The mid-1990s internet boom led to a surge in demand for computer scientists in the US. As in the previous examples, the prospect of migration increased the computer science workforce in India and raised India’s overall IT output by 5%. In the US, on the other hand, workers left the sector, reducing the native computer science workforce by 9%. Consumers in both countries benefited from larger overall IT output, leading to lower prices for IT products. The combined income of both countries rose by 0.36% because of this flow of IT professionals from India to the US. The computer science workers who couldn’t migrate to the US joined the rapidly growing IT sector in India, and by the early 2000s those who had migrated had returned with newly acquired skills and connections. This brought the US-led boom to India, and by the mid-2000s India had surpassed the US in software exports.
There is no reason why this recipe for success cannot be replicated in the ASEAN Economic Community (AEC), if it takes full advantage of skills mobility. Currently, the ASEAN region relies on Mutual Recognition Agreements (MRAs) that cover eight regulated professions (accounting, architecture, dentistry, engineering, medicine, nursing, surveying, and tourism). But the definition of “skilled worker” is in constant evolution. It is no longer closely associated with the regulated professions, and it increasingly involves vocational occupations. An effective framework for skills mobility must be flexible enough to quickly respond to labor market needs.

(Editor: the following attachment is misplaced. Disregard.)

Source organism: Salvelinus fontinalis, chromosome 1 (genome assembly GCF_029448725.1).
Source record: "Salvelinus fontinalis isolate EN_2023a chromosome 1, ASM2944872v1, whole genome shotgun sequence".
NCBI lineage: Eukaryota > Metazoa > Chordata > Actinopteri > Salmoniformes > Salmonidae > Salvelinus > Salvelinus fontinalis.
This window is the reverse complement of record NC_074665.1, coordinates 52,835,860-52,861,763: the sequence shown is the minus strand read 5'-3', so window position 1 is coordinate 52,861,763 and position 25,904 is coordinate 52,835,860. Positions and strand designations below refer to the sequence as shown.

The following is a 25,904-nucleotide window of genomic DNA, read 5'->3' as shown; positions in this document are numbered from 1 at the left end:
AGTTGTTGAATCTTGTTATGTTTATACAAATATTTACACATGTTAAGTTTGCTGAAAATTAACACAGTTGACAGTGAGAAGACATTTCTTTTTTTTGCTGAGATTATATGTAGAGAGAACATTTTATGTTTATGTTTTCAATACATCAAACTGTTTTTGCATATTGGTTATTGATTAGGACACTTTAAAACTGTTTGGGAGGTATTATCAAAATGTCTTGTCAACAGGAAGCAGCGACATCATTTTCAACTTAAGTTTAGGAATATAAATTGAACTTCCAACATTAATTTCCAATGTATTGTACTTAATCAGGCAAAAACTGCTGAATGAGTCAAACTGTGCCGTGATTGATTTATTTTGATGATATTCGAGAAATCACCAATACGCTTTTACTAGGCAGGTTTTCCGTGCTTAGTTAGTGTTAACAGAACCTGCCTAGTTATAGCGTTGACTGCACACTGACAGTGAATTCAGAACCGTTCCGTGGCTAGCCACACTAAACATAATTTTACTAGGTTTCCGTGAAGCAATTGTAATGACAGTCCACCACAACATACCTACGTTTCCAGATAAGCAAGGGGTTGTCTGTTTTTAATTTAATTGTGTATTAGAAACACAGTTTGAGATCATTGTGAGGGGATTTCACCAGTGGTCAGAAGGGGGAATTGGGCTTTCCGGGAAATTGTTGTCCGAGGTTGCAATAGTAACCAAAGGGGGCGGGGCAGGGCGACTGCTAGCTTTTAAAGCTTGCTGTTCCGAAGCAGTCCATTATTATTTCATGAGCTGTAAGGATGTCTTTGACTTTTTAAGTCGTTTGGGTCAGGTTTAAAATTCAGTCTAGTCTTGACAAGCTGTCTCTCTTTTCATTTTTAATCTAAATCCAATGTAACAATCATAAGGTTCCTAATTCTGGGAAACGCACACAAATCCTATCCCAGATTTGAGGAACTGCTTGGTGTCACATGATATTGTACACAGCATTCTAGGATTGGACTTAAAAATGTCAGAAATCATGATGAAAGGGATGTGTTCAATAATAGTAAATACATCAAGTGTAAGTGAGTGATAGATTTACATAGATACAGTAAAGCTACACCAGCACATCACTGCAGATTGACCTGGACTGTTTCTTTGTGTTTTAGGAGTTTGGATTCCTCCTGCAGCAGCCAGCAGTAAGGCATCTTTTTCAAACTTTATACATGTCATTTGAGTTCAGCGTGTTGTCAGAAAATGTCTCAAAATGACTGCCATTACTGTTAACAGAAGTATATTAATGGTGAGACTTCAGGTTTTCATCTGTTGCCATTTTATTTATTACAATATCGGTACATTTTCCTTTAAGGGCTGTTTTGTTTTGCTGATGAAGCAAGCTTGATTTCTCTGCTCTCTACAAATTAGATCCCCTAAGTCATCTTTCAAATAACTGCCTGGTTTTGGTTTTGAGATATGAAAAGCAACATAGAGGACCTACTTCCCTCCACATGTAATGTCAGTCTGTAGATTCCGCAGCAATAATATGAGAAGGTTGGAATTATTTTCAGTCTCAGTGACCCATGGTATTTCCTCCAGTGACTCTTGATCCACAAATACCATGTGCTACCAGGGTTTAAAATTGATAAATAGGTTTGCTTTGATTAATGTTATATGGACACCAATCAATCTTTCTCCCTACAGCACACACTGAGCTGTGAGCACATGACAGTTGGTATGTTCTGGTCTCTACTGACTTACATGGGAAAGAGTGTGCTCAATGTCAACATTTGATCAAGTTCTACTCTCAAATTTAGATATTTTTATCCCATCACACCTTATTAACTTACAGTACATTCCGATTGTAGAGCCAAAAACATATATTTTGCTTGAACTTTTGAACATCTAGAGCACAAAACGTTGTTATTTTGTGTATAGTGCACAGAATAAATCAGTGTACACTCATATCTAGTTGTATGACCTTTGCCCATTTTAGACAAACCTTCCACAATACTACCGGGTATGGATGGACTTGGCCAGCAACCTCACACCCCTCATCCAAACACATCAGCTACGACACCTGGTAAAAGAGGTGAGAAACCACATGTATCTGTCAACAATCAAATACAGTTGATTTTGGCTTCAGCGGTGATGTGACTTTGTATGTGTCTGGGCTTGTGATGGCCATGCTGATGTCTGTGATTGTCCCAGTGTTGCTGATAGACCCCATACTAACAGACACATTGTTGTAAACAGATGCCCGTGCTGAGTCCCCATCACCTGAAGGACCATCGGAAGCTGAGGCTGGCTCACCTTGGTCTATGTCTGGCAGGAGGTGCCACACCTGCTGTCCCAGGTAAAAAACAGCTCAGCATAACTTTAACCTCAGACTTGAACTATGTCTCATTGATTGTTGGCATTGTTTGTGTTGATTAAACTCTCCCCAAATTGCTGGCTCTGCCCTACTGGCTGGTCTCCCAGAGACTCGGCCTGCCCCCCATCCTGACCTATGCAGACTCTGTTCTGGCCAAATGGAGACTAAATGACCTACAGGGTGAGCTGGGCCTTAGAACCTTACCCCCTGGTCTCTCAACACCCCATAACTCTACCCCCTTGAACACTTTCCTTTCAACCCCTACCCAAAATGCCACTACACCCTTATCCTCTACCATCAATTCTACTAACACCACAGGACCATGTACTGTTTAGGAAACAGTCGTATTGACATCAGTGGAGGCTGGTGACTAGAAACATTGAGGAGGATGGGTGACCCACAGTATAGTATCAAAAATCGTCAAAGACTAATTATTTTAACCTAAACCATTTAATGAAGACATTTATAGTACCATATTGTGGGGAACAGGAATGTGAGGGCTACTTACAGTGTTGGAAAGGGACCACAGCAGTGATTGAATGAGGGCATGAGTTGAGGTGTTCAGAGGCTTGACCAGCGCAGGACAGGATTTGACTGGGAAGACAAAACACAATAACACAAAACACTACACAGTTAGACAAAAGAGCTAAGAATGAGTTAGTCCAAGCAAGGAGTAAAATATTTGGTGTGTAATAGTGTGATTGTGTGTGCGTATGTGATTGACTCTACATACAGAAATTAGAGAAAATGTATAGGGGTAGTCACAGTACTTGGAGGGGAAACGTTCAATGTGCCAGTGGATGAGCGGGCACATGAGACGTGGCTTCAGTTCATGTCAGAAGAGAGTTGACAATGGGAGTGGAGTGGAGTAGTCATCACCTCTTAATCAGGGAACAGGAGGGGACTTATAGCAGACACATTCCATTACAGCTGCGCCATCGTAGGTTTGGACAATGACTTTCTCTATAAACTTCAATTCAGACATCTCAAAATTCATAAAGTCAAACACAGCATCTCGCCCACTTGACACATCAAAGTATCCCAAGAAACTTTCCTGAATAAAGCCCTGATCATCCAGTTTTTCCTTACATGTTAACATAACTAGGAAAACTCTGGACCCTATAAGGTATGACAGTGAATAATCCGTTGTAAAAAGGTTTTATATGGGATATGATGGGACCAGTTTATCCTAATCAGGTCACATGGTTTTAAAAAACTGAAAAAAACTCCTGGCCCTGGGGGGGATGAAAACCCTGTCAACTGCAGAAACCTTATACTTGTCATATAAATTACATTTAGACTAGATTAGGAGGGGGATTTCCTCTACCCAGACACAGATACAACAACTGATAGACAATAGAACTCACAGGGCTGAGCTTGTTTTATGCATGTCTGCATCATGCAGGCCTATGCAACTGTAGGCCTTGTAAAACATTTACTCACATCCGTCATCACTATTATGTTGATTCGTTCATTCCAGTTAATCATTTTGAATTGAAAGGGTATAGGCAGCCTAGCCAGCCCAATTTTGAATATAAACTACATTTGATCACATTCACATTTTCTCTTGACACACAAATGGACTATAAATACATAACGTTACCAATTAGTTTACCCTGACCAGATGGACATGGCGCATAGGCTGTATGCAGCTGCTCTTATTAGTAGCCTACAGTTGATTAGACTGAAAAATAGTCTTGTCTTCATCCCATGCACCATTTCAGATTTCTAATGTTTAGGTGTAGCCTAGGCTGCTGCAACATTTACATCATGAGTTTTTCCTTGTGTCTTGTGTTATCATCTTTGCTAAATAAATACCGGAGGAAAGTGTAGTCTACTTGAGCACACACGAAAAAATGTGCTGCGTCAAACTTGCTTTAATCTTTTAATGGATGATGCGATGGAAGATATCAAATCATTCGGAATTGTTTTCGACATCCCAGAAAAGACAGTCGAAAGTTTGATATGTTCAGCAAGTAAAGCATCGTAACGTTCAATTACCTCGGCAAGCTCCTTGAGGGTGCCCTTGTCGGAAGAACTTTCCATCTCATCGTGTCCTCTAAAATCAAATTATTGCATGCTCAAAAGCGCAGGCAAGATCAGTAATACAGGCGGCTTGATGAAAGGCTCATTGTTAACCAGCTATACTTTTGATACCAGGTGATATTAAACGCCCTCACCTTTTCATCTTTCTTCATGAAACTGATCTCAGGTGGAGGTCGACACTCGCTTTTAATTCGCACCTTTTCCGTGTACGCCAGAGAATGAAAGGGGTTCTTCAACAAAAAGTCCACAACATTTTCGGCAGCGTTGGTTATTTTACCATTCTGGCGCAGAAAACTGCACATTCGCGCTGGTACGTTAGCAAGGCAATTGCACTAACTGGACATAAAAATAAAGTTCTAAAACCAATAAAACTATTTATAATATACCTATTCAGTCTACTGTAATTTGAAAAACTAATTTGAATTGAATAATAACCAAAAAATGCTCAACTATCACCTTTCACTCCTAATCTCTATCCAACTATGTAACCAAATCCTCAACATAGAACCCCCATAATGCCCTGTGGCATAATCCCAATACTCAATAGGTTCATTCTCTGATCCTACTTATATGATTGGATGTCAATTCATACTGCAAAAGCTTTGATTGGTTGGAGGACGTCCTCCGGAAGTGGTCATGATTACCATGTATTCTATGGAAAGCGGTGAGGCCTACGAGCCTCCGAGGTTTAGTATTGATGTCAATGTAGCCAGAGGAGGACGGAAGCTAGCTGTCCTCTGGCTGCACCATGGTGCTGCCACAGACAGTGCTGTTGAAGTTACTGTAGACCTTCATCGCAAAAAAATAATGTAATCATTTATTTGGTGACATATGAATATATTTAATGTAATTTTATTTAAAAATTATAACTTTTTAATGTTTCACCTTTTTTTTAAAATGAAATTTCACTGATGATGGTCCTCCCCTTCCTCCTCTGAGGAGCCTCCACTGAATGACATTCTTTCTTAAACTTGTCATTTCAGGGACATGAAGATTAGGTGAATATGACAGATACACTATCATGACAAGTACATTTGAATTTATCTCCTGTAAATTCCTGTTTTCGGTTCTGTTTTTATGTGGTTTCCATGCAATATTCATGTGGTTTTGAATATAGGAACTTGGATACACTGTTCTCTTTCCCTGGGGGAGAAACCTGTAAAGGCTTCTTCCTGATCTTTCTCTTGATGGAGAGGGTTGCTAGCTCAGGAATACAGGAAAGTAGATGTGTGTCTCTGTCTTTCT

For any skills mobility framework to work, ASEAN countries must eliminate the many technical and political barriers—both national and regional—that interfere with the ability of skilled workers to move within the region and do the jobs they are trained to do. Those barriers include burdensome legal requirements on employers, stringent standards for the transferability of education and training credentials, the lack of portability of social security benefits, and restrictive immigration rules. The development of common regional standards regulating the various industries would also eliminate technical barriers to skill mobility.
Currently, citizens of ASEAN member states do not enjoy priority status when applying for work visas in other ASEAN countries, and they may well find it easier to emigrate to OECD or Gulf countries. The implementation of a preferential work-based immigration system for ASEAN citizens would help retain more talent, create better employer-employee matches, and boost productivity within the region.
Barriers hampering skills portability in ASEAN are as outdated as the notion of a brain drain. Once they’re dismantled, the huge potential of the region’s talented young workers will be unleashed—with life-changing benefits lasting for generations.
This blog post is based on research from the publication, Skilled Labor Mobility and Migration: Challenges and Opportunities for the ASEAN Economic Community.